Thursday, October 27, 2011

Arresting the Decay of Language, Cont'd

All right, listen.

There are two ways to say the word "the". You can say "thUH" (short E: phonetically spelled thĕ [the underlining of th indicates it's the "voiced" th, as in "they" - as opposed to the "voiceless" th, as in "throw"]), or you can say "th-EE" (long E: phonetically spelled thē).

Generally speaking, when "the" precedes a word beginning with a consonant (or hard) sound, you would use the short "the", as in this phrase:

The dog ran past the car.

"Thĕ dog ran past thĕ car".

But if "the" precedes a word beginning with a vowel (or soft) sound, you would use the long "the", as in this phrase:

The owl hunted the otter. 

"Thē owl hunted thē otter."

What you'll find, in these troublous times, is that people use only one version of "the" - the one with the short vowel sound "thUH". But if you use a short "the" right before a word that begins with a vowel (osprey, end, abstract), the sounds run together and you end up with a phrase like "the udder" sounding more like "thuhuhdder". Well, obviously that doesn't work: there has to be some kind of delineation between the two vowel sounds.

Enter the glottal stop: Ɂ .

Do you know what a glottal stop is? It's a tiny halt you make in your throat, during speaking, to cut off the flow of air for a split second. It sounds weird, but try saying "thEE udder", and then try saying "thUH udder" and you'll see what I have to do a glottal stop whether you've heard of it or not. You'd write it "thĕ Ɂ ŭdder".

Well, glottal stops are all very well - nice and technical, and all, but why use them if you don't have to? Why not just use the correct pronunciation of "the"?

Good question.

Thē ĕnd.

Friday, October 21, 2011


I'm thinking of doing NaNoWriMo.


Monday, October 17, 2011

International Day of Shan

Yesterday was my birthday!! And you all missed it....I'm so sorry for you.

A good time was had by all:

(Empty bottles = a good sign.)

And lots of food. My sister gave me "Mastering the Art of French Cooking" and, 8 hours after I opened it, I gave it its first grease stain and hand-written notation! Super exciting.

(The grease stain is at the top right corner of that photo.)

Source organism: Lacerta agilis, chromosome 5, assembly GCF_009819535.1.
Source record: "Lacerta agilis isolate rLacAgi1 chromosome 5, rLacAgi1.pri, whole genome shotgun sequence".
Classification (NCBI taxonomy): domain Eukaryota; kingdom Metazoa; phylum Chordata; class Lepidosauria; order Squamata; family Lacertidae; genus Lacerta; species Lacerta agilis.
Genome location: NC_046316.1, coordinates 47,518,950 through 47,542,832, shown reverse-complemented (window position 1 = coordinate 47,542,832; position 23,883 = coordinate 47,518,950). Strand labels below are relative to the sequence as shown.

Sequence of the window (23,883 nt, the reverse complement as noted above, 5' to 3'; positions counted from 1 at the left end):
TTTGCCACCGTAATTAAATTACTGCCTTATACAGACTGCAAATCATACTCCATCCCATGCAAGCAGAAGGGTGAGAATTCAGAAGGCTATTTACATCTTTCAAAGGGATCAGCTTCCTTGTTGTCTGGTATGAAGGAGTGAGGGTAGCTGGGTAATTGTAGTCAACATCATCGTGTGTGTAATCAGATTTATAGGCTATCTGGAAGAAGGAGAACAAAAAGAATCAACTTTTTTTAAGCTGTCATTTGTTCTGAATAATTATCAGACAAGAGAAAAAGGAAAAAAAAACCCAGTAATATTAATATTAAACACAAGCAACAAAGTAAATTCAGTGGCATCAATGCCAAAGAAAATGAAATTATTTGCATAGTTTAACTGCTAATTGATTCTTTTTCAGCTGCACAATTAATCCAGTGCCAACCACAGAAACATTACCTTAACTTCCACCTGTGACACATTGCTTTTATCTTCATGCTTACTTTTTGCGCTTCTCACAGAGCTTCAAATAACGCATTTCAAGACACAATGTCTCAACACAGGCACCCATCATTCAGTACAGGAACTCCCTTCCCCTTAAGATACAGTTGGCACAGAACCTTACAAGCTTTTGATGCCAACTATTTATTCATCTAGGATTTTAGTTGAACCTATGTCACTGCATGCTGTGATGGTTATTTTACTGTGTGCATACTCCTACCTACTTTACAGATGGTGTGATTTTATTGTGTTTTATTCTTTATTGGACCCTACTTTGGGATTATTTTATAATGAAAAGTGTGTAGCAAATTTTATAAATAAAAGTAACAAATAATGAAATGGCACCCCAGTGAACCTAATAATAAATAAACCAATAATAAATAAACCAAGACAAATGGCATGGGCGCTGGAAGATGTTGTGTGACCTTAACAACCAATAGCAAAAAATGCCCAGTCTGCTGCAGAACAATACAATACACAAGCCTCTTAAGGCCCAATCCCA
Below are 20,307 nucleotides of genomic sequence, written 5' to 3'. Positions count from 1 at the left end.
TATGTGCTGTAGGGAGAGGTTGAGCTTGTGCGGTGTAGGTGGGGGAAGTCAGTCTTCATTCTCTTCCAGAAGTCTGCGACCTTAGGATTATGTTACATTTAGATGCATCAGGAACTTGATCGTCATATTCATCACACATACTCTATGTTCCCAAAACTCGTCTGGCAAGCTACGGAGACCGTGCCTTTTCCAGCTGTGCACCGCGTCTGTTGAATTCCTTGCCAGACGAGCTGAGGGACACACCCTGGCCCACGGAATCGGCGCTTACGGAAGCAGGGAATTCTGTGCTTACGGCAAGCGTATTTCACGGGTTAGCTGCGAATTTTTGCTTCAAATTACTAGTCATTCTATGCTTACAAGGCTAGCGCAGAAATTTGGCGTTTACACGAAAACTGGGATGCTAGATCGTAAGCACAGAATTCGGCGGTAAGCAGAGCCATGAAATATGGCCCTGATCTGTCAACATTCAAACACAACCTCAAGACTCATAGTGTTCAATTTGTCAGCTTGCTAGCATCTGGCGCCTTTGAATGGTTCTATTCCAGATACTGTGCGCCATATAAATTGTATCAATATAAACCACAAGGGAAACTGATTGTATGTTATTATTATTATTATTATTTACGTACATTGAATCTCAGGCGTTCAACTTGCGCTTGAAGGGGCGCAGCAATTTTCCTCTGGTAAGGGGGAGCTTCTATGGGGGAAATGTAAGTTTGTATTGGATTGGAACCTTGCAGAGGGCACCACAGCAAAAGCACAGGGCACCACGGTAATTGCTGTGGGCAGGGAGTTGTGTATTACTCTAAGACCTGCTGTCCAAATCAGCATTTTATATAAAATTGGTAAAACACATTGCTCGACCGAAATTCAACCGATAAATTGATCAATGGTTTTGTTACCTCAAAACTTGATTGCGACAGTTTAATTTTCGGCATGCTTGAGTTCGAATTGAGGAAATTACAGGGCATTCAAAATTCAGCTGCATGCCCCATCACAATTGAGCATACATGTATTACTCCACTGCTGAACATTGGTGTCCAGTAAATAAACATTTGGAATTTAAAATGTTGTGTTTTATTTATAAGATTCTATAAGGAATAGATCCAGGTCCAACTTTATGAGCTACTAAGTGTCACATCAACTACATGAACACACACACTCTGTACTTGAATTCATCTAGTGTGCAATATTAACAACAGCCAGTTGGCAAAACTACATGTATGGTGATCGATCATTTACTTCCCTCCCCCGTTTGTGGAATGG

I am thirty-eight now! And, on that note I must add a small gripe about our society. (Of course I do.) What is this fashion for calling we older women "29" as if it's some kind of compliment? Four different people said that to me yesterday. "So!! Twenty-nine, huh?!" [wink wink]  Please, I said. 29 is a beginner...I am "skilled intermediate". Ten more years to "advanced" and then another ten to "master".

Monday, October 10, 2011

Poems for Life

Erudite Mondays at HalfSoled Boots
Volume 11, Number 2

Selected by Laura Barber
After a long hiatus from reviews, I have a backlog of books to share with you. I found a wonderful second-hand bookstore a week or two ago, which provided me with an enormous stack of volumes, and I've also got a whole collection of other things I've meant to tell you about for - oh, at least two years.
For today, I'm looking at an anthology I bought in a sudden burst of self-directed generosity, purely motivated by the title and the cover, and the knowledge that Penguin never lets me down. It's a collection of poems relating to our personal journeys through life - the ultimate human condition, the sweet and bitter, emulsified joy and suffering.
"The effect of a poem can be real and tangible," editor Laura Barber writes, " seems there are plenty of times in our lives when only a poem will do." The hundreds of poems in Penguin's Poems for Life, though just a smattering of what's out there, Do marvellously.